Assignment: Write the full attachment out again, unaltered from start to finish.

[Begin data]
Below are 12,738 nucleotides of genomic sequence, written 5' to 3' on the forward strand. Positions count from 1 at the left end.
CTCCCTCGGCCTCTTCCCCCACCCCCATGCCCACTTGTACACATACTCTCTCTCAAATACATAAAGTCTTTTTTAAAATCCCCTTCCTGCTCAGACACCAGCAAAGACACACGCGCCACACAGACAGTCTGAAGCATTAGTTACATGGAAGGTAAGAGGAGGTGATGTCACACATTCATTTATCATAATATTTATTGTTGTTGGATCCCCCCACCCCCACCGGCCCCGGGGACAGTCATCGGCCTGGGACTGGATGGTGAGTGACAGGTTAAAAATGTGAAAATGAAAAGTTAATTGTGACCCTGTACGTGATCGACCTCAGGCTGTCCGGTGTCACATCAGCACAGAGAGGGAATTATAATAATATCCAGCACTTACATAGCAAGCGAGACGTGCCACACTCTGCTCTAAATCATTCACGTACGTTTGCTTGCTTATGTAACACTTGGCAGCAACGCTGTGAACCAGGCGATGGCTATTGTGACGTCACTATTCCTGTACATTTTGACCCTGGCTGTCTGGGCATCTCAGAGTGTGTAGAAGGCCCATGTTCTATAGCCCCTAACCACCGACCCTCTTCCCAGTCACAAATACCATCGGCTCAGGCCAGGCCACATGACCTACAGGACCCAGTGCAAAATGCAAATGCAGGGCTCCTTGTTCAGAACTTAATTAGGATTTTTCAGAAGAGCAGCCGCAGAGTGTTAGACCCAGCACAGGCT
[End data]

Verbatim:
Below are 12,738 nucleotides of genomic sequence, written 5' to 3' on the forward strand. Positions count from 1 at the left end.
CTCCCTCGGCCTCTTCCCCCACCCCCATGCCCACTTGTACACATACTCTCTCTCAAATACATAAAGTCTTTTTTAAAATCCCCTTCCTGCTCAGACACCAGCAAAGACACACGCGCCACACAGACAGTCTGAAGCATTAGTTACATGGAAGGTAAGAGGAGGTGATGTCACACATTCATTTATCATAATATTTATTGTTGTTGGATCCCCCCACCCCCACCGGCCCCGGGGACAGTCATCGGCCTGGGACTGGATGGTGAGTGACAGGTTAAAAATGTGAAAATGAAAAGTTAATTGTGACCCTGTACGTGATCGACCTCAGGCTGTCCGGTGTCACATCAGCACAGAGAGGGAATTATAATAATATCCAGCACTTACATAGCAAGCGAGACGTGCCACACTCTGCTCTAAATCATTCACGTACGTTTGCTTGCTTATGTAACACTTGGCAGCAACGCTGTGAACCAGGCGATGGCTATTGTGACGTCACTATTCCTGTACATTTTGACCCTGGCTGTCTGGGCATCTCAGAGTGTGTAGAAGGCCCATGTTCTATAGCCCCTAACCACCGACCCTCTTCCCAGTCACAAATACCATCGGCTCAGGCCAGGCCACATGACCTACAGGACCCAGTGCAAAATGCAAATGCAGGGCTCCTTGTTCAGAACTTAATTAGGATTTTTCAGAAGAGCAGCCGCAGAGTGTTAGACCCAGCACAGGCT